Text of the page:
Understanding your body with psychedelics

Long-term negative body image often leads to depression and anxiety, and unfortunately for many, can lead to body dysmorphia or eating disorders. Can psychedelics help reformulate the relationship with the body?

Psychedelics hold promise for those struggling with eating disorders – 9% of the world’s population according to the National Association of Anorexia Nervosa and Associated Disorders.

These states primarily affect women, and now more and more of them are revealing how psychedelics help them get out of the constant cycle of dissatisfaction, body dysmorphia and accompanying anxiety, depression and stress. They explain how using psychedelics helped them develop a new relationship with their eating disorder and improve their self-image.

Although large-scale studies are (currently) scarce, anecdotal evidence of these changes is strong.

For many women, talking about their insecurities is still seen as taboo, a weakness or a shame. But finding a supportive space to talk about one’s challenges, plus engaging in embodied experiences – including psychedelic sessions – can offer a gateway to healing. The work also includes conducting embodiment practices through yoga and conscious dance. By helping women talk about their struggles and get in touch with their bodies, she is trying to break down the stigma.

photo. Freepik

Understanding negative body image

To better understand these conditions, we must first understand body image. For most women, it’s not as simple as liking or disliking their own bodies. Body image is complex and can include a combination of our feelings, beliefs and perceptions of how our body looks to us and others, an understanding of what it can do, and its estimated size.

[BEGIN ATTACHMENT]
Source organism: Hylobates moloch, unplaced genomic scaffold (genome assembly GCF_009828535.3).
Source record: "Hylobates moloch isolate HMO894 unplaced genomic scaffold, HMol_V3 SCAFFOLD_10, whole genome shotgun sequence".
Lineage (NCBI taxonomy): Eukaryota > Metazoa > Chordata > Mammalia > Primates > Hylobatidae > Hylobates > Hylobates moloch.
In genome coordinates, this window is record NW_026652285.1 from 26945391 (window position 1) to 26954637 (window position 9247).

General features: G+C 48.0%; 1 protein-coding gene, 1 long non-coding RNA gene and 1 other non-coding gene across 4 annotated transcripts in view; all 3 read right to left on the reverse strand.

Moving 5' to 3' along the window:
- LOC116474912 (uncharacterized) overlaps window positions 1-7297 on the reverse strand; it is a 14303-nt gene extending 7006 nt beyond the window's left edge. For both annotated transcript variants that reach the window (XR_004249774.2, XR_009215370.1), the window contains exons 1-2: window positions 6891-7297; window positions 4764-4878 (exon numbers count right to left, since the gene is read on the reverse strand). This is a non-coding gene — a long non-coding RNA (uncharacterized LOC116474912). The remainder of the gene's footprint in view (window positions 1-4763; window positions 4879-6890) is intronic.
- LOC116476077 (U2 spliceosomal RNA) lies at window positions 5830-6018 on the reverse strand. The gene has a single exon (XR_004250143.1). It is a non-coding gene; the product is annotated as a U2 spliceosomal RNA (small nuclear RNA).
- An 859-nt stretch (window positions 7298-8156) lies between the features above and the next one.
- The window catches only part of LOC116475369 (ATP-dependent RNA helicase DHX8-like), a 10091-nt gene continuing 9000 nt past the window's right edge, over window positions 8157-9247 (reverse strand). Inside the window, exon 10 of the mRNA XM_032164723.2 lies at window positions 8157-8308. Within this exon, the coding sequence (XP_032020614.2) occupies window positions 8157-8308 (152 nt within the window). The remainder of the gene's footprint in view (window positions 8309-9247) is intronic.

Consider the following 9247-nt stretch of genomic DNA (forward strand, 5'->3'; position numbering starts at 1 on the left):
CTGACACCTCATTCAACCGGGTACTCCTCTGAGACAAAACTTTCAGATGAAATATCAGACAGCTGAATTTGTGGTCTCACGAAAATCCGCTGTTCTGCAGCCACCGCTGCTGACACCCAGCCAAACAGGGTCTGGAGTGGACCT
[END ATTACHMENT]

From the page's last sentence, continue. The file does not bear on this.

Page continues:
Body image problems can begin as early as age 5 . Changes in our figure initiated by puberty can deepen our dissatisfaction. Culture also has a huge impact on the way we see ourselves. The way society perceives gender, skin and hair color and countless other things can also affect the way a person thinks and feels about his or her physical appearance.

Potential of psychedelics in building positive body image
Eating disorders are notoriously difficult to treat compared to other mental health disorders. Traditional treatments , such as cognitive-behavioral therapy (CBT) , have a remission rate of about 45%, a relapse rate of about 30% at one year and can be difficult to follow. Now some experts and researchers are considering psychedelic therapy as an alternative and analyzing the potential benefits of this therapy.

Research to date


Ketamine, ayahuasca, MDMA and psilocybin are the four psychedelics that have been the focus of much of the recent research on potential treatments for eating disorders. Let’s take a look at how each can help with eating disorders:

Ketamine:
Ketamine is a non-classical psychedelic that can alter consciousness for a short period of time. The antidepressant properties of this synthetic compound have been studied for the treatment of major depression, post-traumatic stress disorder and OCD.

Ayahuasca: